So last post I was in Hasankeyf, here's the next part of the trip
Midyat: A smaller city with many well preserved Syrian Orthodox churches. It’s most famous for it’s Mor Gabriel Syriac monastery outside of town, which was founded in 400 AD and still functions today, serving the small Christian community nearby. It conducts its weekly masses in Aramaic if you’re around on Sunday. Tours cost only $1, although they’re supposed to have some tour guides that speak English, but there were none around when I was there, so Turkish it was. Back in town everyone goes to the top of the highest building in old town to watch the sunset, which was pleasant. There is a nice old town to walk around. I just stayed one night here and that was enough.
Mardin: Another ancient city, this one located on top of a big hill with views that look out over the plains of Mesopotamia. It’s a surprisingly nice city that seemed to be quite popular with domestic tourists. The main street and the shopping district was crowded with people, even during the middle of the day when it’s miserably hot. It has come a long way from the 90’s when the city was inaccessible due to the government and PKK fighting. Like most old towns, there are some interesting churches and mosques you can find hidden in the labyrinth of narrow streets and alleyways. Lots of people really like Mardin, but I found that one whole afternoon and morning of walking around was enough for me. Also I never do anything in the middle of day because its too hot, so rather than lying around in bed, I feel like I might as well hop on an air conditioned bus and get from point A to point B during the middle of the day instead.
Diyarbakir: The walled city. One of the largest cities in the region and was the center of many clashes between the government and the PKK when the violence was near it’s peak. I think the UK government still has a travel warning on this city for some reason. It didn’t feel very dangerous to me. The old city was certainly more run down and poor, and had a much grittier feel than anywhere else I’ve been to in Turkey. There were still piles of rubble left around from the clashes with the government. But I really enjoyed it. The place had character. Old people sitting on street corners, bands of kids running amok, guys wheeling carts of peaches down the cobblestone streets. For walking around and observing local life and taking some street photos, it was my favorite place in Turkey.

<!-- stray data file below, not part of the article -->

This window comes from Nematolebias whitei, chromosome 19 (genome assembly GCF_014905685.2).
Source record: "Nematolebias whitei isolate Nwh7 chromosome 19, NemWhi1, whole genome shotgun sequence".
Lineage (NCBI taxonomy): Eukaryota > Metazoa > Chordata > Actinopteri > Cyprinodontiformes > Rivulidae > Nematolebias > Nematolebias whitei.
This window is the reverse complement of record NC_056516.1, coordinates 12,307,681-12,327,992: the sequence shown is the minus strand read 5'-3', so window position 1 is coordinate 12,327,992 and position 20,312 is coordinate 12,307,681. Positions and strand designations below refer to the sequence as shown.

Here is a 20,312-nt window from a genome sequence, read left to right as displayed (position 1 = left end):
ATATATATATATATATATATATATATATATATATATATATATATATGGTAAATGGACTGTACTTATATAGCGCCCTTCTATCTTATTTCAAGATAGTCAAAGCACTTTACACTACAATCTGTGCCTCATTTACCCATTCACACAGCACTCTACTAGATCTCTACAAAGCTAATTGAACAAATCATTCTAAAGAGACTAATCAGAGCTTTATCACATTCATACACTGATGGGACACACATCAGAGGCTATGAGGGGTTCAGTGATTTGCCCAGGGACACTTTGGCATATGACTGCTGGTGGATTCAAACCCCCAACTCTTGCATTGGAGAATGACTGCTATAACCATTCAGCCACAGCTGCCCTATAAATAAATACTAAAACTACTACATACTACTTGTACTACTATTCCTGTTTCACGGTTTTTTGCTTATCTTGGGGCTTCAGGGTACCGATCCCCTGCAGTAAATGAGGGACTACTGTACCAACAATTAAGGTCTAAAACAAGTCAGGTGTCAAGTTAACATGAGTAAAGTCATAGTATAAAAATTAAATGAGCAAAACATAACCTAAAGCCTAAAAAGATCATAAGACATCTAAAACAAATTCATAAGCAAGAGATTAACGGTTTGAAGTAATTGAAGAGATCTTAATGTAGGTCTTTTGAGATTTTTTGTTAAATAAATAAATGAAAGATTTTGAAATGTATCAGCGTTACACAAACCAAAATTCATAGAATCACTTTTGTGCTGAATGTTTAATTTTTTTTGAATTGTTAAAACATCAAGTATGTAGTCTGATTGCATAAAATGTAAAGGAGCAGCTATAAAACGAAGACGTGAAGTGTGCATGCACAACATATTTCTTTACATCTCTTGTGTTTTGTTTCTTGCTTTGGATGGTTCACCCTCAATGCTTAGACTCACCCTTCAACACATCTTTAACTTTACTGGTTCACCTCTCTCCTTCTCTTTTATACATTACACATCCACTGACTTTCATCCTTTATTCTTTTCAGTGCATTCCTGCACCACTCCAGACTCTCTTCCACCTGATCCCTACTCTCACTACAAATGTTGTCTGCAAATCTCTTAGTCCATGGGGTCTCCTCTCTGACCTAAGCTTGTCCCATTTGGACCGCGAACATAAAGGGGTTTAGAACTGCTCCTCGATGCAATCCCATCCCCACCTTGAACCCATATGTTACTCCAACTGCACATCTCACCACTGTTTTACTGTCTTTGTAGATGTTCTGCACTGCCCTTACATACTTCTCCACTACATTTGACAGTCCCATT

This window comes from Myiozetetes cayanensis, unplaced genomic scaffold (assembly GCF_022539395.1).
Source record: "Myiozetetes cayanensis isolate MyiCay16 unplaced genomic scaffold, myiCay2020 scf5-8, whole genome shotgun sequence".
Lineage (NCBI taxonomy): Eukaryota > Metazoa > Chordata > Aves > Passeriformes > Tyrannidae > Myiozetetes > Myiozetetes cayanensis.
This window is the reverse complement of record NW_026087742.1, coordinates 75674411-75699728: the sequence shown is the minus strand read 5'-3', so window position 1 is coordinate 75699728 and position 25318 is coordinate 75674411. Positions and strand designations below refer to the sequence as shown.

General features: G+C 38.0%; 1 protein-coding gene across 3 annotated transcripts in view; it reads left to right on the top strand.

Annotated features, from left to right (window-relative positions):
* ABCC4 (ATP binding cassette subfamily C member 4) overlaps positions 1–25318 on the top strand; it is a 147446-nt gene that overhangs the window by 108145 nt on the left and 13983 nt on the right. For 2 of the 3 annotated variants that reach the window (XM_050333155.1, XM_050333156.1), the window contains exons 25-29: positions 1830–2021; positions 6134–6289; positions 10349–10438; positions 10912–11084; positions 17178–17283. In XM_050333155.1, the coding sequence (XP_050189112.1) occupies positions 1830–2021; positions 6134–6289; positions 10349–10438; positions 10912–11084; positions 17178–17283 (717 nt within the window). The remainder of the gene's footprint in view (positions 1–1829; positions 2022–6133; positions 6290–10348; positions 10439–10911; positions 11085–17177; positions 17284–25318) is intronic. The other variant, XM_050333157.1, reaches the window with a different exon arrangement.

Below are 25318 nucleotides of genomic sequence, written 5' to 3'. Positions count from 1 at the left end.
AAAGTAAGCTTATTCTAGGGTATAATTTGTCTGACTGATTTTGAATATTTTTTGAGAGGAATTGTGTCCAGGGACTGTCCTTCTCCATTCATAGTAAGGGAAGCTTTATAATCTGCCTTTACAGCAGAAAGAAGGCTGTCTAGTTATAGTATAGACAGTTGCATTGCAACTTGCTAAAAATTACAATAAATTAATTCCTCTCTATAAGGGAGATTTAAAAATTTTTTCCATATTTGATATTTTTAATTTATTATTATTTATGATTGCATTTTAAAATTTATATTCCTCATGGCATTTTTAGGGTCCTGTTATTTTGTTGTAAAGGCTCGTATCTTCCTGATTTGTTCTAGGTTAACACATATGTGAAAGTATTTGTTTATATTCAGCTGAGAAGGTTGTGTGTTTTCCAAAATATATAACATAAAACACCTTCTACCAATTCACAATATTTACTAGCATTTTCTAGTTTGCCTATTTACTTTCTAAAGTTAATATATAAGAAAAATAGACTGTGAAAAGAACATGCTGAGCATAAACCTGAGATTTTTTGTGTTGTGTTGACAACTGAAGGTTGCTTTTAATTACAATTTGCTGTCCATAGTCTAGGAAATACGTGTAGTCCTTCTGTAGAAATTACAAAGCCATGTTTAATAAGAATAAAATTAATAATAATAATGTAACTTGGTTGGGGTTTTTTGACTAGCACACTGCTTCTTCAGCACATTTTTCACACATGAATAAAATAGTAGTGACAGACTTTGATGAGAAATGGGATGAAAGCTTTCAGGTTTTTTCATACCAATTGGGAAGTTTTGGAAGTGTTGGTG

Although I did have someone try to pick my pocket when I was walking around the back alleyways. I passed a group of kids who surrounded me yelling hello hello!, which was odd because normally they just stare at you or ignore you. There were also some teenagers around and one of them ran up behind me and tried to slide his hand in my front left shorts pocket where my iphone was. The pocket is actually surprisingly narrow and he had trouble getting his hand in and I was able to swat his hand away, and then he sprinted back to his group of friends.
I reflexively yelled back at him “You piece of shit!”, he yelled “motherf’cker!” There wasn’t really anything left to do at that point but get the hell outta there. The last thing I need is to get the shit beaten outta me by a group of teenagers! So that dimmed my perception of the place a little bit, but it’s mostly an unfortunate reflection of the economic situation in the old city. Although it makes me wonder if this was in the US and the person in my place was packing with a concealed carry permit, how a scene like this would have went down. It just seems so easy for something, that in grand scheme of things just isn’t that big of a deal (even if he had nabbed my phone) to turn violent or deadly when peoples emotions are running high and there is a gun around. Although most people on the right seem to think that if someone takes your property they deserve whatever happens to them, and if that’s death, then so be it, because that 15 year old kid was a CRIMINAL! I can’t stand gun nuts. Ok, moving on! Here’s a ton of street shots: